==================================================================
> org.pitest.mutationtest.engine.gregor.mutators.ConditionalsBoundaryMutator
>> Generated 18 Killed 9 (50%)
> KILLED 7 SURVIVED 7 TIMED_OUT 2 NON_VIABLE 0
> MEMORY_ERROR 0 NOT_STARTED 0 STARTED 0 RUN_ERROR 0
> NO_COVERAGE 2
——————————————————————————–
> org.pitest.mutationtest.engine.gregor.mutators.VoidMethodCallMutator
>> Generated 115 Killed 96 (83%)
> KILLED 81 SURVIVED 12 TIMED_OUT 15 NON_VIABLE 0
> MEMORY_ERROR 0 NOT_STARTED 0 STARTED 0 RUN_ERROR 0
> NO_COVERAGE 7
——————————————————————————–
> org.pitest.mutationtest.engine.gregor.mutators.ReturnValsMutator
>> Generated 503 Killed 465 (92%)
> KILLED 432 SURVIVED 16 TIMED_OUT 33 NON_VIABLE 0
> MEMORY_ERROR 0 NOT_STARTED 0 STARTED 0 RUN_ERROR 0
> NO_COVERAGE 22
——————————————————————————–
> org.pitest.mutationtest.engine.gregor.mutators.MathMutator
>> Generated 10 Killed 9 (90%)
> KILLED 8 SURVIVED 0 TIMED_OUT 1 NON_VIABLE 0
> MEMORY_ERROR 0 NOT_STARTED 0 STARTED 0 RUN_ERROR 0
> NO_COVERAGE 1
——————————————————————————–
> org.pitest.mutationtest.engine.gregor.mutators.NegateConditionalsMutator
>> Generated 294 Killed 270 (92%)
> KILLED 254 SURVIVED 16 TIMED_OUT 15 NON_VIABLE 0
> MEMORY_ERROR 0 NOT_STARTED 0 STARTED 0 RUN_ERROR 1
> NO_COVERAGE 8
——————————————————————————–

Case study

I used PITest on production project written on Java 8 extensively using Stream APIs and Lambda expressions. Initial run of 606 existing test cases gave 90% mutation coverage (846/940) and 95% line coverage (2291/2402).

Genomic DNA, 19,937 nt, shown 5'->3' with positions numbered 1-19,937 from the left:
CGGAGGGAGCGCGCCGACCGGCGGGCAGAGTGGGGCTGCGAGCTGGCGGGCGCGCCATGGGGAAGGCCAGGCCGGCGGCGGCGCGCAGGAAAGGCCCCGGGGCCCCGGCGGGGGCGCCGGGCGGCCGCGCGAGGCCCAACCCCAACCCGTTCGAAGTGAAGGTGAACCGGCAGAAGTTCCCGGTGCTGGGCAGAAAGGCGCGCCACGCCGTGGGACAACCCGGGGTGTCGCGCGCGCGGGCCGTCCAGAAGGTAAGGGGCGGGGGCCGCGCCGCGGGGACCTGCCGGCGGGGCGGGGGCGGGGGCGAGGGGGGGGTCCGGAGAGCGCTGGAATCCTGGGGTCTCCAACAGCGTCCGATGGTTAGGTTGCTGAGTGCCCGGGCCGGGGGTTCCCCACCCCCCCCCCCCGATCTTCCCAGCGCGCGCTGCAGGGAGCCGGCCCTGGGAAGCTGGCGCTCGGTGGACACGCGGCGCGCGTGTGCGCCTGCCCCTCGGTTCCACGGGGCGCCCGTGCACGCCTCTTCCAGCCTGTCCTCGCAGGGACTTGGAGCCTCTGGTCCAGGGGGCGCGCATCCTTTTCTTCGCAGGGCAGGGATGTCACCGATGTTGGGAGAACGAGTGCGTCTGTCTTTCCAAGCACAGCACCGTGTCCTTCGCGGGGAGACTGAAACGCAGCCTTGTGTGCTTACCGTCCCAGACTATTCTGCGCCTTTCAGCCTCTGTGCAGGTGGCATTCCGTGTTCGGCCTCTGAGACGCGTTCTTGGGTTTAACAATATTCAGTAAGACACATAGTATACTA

Note that PITest calculates in statistic given above that existing tests are 464. This is because some of them are data driven tests and JUnit calculates total number to 606 because every data row is counted as a test. Understand how to make JUnit data driven tests in Data driven testing with JUnit parameterized tests post.

After analysis and adding new tests total test cases number was increased to 654 which is almost 8% increase. PITest run shows 97% mutation coverage (911/939) and 97% line coverage (2332/2403). During the analysis no bugs in code were found.

Conclusion

Mutation testing is a good additional technique to make your unit tests better. It should not be the primary technique though as tests will be written just to kill the mutations instead of actually testing the functionality. In projects with well written unit tests mutation testing does not bring much of a value, but still it is very good addition to your testing arsenal. PITest is very good tool to do mutation testing in Java I would say to give it a try.